In much the same way as Facebook, LinkedIn, or Twitter, which offer a single sign-on service (SSO) to allow for easy access to various apps and services, Google also has a similar service, called ‘Sign in with Google’, supported across a wide range of services (apps and websites). While using SSO takes away the need to remember the username and password for each and every app and service, it also renders the risk to leave an account vulnerable. And therefore, it is always a good practice to regularly monitor the apps and services that have access to your account information.
With a single sign-on service (SSO) like Google, for instance, all that you need to do is select ‘Sign in with Google’ and allow the service access to your account information. After which, you are signed-in to the service and can continue to use it. While, with the traditional way, you need to sign up using your email address and a password, which is also required every time you want to sign back in, SSO takes away the hassle and makes it easier to use a service without having to worry about remembering various username and password combinations.
Types of Account access —
1. Basic – allows an app and service to access basic information of your account, such as name, email address, and profile picture (in some instances).
2. Read and Write – in addition to Basic access, which provides access to some information, Read and Write allows an app or service to create a copy of the information you provided and also edit or post content on your behalf.
3. Full access – provides an app or service complete access to your account information, which, in turn, grants the permission to view, edit, or even delete any information.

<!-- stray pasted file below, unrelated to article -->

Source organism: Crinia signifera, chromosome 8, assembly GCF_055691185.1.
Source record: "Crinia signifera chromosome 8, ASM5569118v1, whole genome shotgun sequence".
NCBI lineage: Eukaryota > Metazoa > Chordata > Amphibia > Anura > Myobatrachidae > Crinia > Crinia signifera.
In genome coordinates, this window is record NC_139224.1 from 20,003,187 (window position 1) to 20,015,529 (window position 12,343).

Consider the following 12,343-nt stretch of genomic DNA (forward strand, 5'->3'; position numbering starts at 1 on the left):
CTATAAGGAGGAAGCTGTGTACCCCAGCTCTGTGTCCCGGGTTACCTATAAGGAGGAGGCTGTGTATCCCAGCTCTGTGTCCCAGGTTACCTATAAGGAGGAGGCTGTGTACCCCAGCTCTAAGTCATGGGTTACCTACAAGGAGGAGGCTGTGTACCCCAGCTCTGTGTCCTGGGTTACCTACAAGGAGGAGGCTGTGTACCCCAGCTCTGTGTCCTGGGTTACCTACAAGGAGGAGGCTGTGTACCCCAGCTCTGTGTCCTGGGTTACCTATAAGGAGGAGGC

Similarly, when you decide to revoke access to your account, you normally see apps or services under two categories: Third-party apps with account access and Signing in with Google. As the name suggests, apps or services listed under Third-party apps with account access are the ones that have access to your account data (may include sensitive data in some instances). Whereas, the apps or services that are listed under Signing in with Google section use your Google account to sign you in and have access to only basic information, such as name, email address, and profile picture.
That said, let’s jump in and see how to revoke your Google account access from different services —
Revoke Access using Web Browser
1. First, sign-in to your Google account, click on your profile avatar at the top-right corner, and select Manage your Google Account.
2. On the Google Account homepage, select Security from the options on the left.
3. Scroll down until you find a section that says Third-party apps with account access, and tap on Manage third-party access.
4. Here, you will see two sections: Third-party apps with account access and Signing in with Google. To revoke access from services listed under both these categories, tap on the service (you want to remove) and hit Remove Access.
Revoke Access using Android Device
1. Open Settings and scroll down to find Google.
2. Under Services, select Account services.
3. Now, select Connected apps to see a list of all the apps and devices with access to your Google account.
3. From here, tap on the app/service you want to revoke access to and hit the Disconnect button. You can also revoke access to a device in the same way.
Now that you have revoked access to your Google account, you will be logged out of these apps and services and will be required to grant them permission if and when you decide to use them again. Since your personal information is at stake when you grant permission to these apps and services, it is always advised to regularly keep a tab on what apps and services have access to your account data. And remove the ones that you no longer use.